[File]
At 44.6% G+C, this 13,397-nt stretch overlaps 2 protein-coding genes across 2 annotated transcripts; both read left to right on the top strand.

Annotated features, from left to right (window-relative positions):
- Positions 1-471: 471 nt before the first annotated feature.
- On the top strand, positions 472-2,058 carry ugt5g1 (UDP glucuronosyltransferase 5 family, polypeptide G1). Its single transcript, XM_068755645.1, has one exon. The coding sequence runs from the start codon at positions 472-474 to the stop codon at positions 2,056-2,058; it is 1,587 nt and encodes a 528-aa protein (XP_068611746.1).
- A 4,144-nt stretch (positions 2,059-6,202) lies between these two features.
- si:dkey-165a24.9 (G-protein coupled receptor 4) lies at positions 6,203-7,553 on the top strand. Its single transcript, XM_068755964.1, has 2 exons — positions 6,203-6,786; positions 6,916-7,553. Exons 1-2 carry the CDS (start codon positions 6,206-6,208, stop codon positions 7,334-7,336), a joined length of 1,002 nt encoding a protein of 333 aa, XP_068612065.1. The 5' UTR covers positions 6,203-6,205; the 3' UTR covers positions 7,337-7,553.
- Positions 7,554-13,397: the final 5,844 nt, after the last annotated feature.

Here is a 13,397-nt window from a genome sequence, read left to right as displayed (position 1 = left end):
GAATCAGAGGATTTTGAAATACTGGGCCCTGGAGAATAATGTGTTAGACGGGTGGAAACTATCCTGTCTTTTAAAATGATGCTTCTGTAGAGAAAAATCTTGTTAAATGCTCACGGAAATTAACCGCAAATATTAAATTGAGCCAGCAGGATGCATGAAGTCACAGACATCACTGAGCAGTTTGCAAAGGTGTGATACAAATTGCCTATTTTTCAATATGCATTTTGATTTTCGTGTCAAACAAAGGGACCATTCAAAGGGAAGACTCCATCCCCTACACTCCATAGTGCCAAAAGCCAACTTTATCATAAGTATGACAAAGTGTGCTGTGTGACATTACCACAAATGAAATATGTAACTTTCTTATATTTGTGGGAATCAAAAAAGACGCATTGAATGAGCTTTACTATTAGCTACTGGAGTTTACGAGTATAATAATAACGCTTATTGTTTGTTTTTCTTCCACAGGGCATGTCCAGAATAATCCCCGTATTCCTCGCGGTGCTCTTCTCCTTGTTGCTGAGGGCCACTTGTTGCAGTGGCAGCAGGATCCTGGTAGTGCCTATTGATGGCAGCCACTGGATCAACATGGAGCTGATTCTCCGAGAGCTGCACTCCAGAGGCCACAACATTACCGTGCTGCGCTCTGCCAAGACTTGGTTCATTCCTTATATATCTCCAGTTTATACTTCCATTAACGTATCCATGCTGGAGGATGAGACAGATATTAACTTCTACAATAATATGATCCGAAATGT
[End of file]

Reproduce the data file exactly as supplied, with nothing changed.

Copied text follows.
At 44.6% G+C, this 13,397-nt stretch overlaps 2 protein-coding genes across 2 annotated transcripts; both read left to right on the top strand.

Annotated features, from left to right (window-relative positions):
- Positions 1-471: 471 nt before the first annotated feature.
- On the top strand, positions 472-2,058 carry ugt5g1 (UDP glucuronosyltransferase 5 family, polypeptide G1). Its single transcript, XM_068755645.1, has one exon. The coding sequence runs from the start codon at positions 472-474 to the stop codon at positions 2,056-2,058; it is 1,587 nt and encodes a 528-aa protein (XP_068611746.1).
- A 4,144-nt stretch (positions 2,059-6,202) lies between these two features.
- si:dkey-165a24.9 (G-protein coupled receptor 4) lies at positions 6,203-7,553 on the top strand. Its single transcript, XM_068755964.1, has 2 exons — positions 6,203-6,786; positions 6,916-7,553. Exons 1-2 carry the CDS (start codon positions 6,206-6,208, stop codon positions 7,334-7,336), a joined length of 1,002 nt encoding a protein of 333 aa, XP_068612065.1. The 5' UTR covers positions 6,203-6,205; the 3' UTR covers positions 7,337-7,553.
- Positions 7,554-13,397: the final 5,844 nt, after the last annotated feature.

Here is a 13,397-nt window from a genome sequence, read left to right as displayed (position 1 = left end):
GAATCAGAGGATTTTGAAATACTGGGCCCTGGAGAATAATGTGTTAGACGGGTGGAAACTATCCTGTCTTTTAAAATGATGCTTCTGTAGAGAAAAATCTTGTTAAATGCTCACGGAAATTAACCGCAAATATTAAATTGAGCCAGCAGGATGCATGAAGTCACAGACATCACTGAGCAGTTTGCAAAGGTGTGATACAAATTGCCTATTTTTCAATATGCATTTTGATTTTCGTGTCAAACAAAGGGACCATTCAAAGGGAAGACTCCATCCCCTACACTCCATAGTGCCAAAAGCCAACTTTATCATAAGTATGACAAAGTGTGCTGTGTGACATTACCACAAATGAAATATGTAACTTTCTTATATTTGTGGGAATCAAAAAAGACGCATTGAATGAGCTTTACTATTAGCTACTGGAGTTTACGAGTATAATAATAACGCTTATTGTTTGTTTTTCTTCCACAGGGCATGTCCAGAATAATCCCCGTATTCCTCGCGGTGCTCTTCTCCTTGTTGCTGAGGGCCACTTGTTGCAGTGGCAGCAGGATCCTGGTAGTGCCTATTGATGGCAGCCACTGGATCAACATGGAGCTGATTCTCCGAGAGCTGCACTCCAGAGGCCACAACATTACCGTGCTGCGCTCTGCCAAGACTTGGTTCATTCCTTATATATCTCCAGTTTATACTTCCATTAACGTATCCATGCTGGAGGATGAGACAGATATTAACTTCTACAATAATATGATCCGAAATGT